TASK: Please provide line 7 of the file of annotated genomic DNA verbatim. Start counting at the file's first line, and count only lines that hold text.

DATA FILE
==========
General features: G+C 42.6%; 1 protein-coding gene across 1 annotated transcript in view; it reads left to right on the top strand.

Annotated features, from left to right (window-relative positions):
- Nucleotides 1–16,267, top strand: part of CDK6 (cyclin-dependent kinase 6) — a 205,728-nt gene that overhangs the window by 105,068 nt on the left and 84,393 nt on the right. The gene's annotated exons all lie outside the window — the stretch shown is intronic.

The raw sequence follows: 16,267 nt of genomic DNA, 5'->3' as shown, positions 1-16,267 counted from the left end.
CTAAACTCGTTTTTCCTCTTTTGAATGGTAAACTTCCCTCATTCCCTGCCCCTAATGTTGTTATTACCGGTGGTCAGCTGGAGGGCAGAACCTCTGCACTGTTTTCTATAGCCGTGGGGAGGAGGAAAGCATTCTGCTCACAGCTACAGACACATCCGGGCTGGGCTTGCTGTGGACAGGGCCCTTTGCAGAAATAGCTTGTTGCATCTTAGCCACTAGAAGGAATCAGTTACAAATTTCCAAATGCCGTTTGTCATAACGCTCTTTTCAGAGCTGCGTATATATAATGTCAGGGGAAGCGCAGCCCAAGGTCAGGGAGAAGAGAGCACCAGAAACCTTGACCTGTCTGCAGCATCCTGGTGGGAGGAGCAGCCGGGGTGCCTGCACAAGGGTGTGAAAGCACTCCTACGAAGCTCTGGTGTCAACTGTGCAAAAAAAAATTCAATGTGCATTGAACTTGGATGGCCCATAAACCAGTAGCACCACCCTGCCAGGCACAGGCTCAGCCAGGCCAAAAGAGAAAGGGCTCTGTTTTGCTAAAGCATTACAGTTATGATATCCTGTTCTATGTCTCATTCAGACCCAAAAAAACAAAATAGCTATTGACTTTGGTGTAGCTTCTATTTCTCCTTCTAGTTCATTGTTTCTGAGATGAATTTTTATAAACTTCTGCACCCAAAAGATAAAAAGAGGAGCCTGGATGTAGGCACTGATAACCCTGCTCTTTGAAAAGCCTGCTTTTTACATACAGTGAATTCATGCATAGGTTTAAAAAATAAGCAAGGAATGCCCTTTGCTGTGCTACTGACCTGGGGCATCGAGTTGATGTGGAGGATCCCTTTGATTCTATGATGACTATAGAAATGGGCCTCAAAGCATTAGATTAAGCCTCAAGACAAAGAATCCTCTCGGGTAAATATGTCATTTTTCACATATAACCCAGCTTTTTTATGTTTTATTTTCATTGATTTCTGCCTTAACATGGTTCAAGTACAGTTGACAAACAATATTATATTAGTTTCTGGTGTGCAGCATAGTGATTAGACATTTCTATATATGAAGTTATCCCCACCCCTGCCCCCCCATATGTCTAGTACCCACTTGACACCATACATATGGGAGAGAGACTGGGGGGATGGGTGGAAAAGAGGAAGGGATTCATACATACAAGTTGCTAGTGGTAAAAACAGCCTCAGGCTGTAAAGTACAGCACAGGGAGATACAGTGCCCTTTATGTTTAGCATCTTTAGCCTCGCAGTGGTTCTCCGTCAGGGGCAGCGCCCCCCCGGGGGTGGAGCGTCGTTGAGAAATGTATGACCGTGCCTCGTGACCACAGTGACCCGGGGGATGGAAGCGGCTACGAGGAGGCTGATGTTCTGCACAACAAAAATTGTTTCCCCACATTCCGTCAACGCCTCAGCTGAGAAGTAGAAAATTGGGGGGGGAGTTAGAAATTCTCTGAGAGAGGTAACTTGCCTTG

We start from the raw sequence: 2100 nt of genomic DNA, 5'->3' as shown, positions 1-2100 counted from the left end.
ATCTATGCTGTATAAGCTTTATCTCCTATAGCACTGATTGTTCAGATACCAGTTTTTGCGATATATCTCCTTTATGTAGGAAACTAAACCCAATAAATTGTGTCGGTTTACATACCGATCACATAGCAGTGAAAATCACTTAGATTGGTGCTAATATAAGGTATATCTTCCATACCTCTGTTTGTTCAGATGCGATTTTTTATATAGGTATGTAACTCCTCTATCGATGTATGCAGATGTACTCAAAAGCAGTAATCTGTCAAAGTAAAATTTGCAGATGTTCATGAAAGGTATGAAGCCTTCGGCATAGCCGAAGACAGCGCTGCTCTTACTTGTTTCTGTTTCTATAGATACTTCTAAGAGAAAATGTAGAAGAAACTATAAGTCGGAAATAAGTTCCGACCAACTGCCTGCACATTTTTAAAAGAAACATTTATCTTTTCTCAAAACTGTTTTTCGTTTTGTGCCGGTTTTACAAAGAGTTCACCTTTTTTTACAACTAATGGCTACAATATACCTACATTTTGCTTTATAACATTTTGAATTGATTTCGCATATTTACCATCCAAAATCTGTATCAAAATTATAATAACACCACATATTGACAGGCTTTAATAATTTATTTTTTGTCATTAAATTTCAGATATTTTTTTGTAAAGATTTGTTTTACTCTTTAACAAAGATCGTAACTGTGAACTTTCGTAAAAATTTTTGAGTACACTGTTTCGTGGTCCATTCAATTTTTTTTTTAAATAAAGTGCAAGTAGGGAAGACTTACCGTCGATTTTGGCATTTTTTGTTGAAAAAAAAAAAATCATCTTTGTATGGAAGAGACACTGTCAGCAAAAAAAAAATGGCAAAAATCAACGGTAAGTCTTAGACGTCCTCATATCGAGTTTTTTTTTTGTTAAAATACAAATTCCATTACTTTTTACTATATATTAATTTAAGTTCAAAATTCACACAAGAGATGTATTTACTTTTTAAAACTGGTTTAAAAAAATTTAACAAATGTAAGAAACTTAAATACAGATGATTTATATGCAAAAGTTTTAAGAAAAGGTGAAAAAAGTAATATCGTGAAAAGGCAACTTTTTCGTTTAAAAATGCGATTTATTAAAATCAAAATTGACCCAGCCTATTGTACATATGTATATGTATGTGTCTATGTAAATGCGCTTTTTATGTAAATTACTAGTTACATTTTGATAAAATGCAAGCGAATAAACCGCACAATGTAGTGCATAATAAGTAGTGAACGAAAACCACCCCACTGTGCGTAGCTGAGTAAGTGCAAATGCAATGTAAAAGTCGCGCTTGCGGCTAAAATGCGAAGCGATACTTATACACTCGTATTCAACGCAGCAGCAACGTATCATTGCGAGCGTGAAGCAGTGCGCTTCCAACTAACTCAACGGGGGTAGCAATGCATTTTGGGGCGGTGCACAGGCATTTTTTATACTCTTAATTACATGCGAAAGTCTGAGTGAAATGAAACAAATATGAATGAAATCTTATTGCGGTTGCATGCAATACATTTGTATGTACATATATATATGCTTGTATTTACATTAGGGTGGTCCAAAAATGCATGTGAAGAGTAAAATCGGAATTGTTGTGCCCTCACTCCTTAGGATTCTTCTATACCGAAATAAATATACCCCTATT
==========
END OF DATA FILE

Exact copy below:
ATCTATGCTGTATAAGCTTTATCTCCTATAGCACTGATTGTTCAGATACCAGTTTTTGCGATATATCTCCTTTATGTAGGAAACTAAACCCAATAAATTGTGTCGGTTTACATACCGATCACATAGCAGTGAAAATCACTTAGATTGGTGCTAATATAAGGTATATCTTCCATACCTCTGTTTGTTCAGATGCGATTTTTTATATAGGTATGTAACTCCTCTATCGATGTATGCAGATGTACTCAAAAGCAGTAATCTGTCAAAGTAAAATTTGCAGATGTTCATGAAAGGTATGAAGCCTTCGGCATAGCCGAAGACAGCGCTGCTCTTACTTGTTTCTGTTTCTATAGATACTTCTAAGAGAAAATGTAGAAGAAACTATAAGTCGGAAATAAGTTCCGACCAACTGCCTGCACATTTTTAAAAGAAACATTTATCTTTTCTCAAAACTGTTTTTCGTTTTGTGCCGGTTTTACAAAGAGTTCACCTTTTTTTACAACTAATGGCTACAATATACCTACATTTTGCTTTATAACATTTTGAATTGATTTCGCATATTTACCATCCAAAATCTGTATCAAAATTATAATAACACCACATATTGACAGGCTTTAATAATTTATTTTTTGTCATTAAATTTCAGATATTTTTTTGTAAAGATTTGTTTTACTCTTTAACAAAGATCGTAACTGTGAACTTTCGTAAAAATTTTTGAGTACACTGTTTCGTGGTCCATTCAATTTTTTTTTTAAATAAAGTGCAAGTAGGGAAGACTTACCGTCGATTTTGGCATTTTTTGTTGAAAAAAAAAAAATCATCTTTGTATGGAAGAGACACTGTCAGCAAAAAAAAAATGGCAAAAATCAACGGTAAGTCTTAGACGTCCTCATATCGAGTTTTTTTTTTGTTAAAATACAAATTCCATTACTTTTTACTATATATTAATTTAAGTTCAAAATTCACACAAGAGATGTATTTACTTTTTAAAACTGGTTTAAAAAAATTTAACAAATGTAAGAAACTTAAATACAGATGATTTATATGCAAAAGTTTTAAGAAAAGGTGAAAAAAGTAATATCGTGAAAAGGCAACTTTTTCGTTTAAAAATGCGATTTATTAAAATCAAAATTGACCCAGCCTATTGTACATATGTATATGTATGTGTCTATGTAAATGCGCTTTTTATGTAAATTACTAGTTACATTTTGATAAAATGCAAGCGAATAAACCGCACAATGTAGTGCATAATAAGTAGTGAACGAAAACCACCCCACTGTGCGTAGCTGAGTAAGTGCAAATGCAATGTAAAAGTCGCGCTTGCGGCTAAAATGCGAAGCGATACTTATACACTCGTATTCAACGCAGCAGCAACGTATCATTGCGAGCGTGAAGCAGTGCGCTTCCAACTAACTCAACGGGGGTAGCAATGCATTTTGGGGCGGTGCACAGGCATTTTTTATACTCTTAATTACATGCGAAAGTCTGAGTGAAATGAAACAAATATGAATGAAATCTTATTGCGGTTGCATGCAATACATTTGTATGTACATATATATATGCTTGTATTTACATTAGGGTGGTCCAAAAATGCATGTGAAGAGTAAAATCGGAATTGTTGTGCCCTCACTCCTTAGGATTCTTCTATACCGAAATAAATATACCCCTATT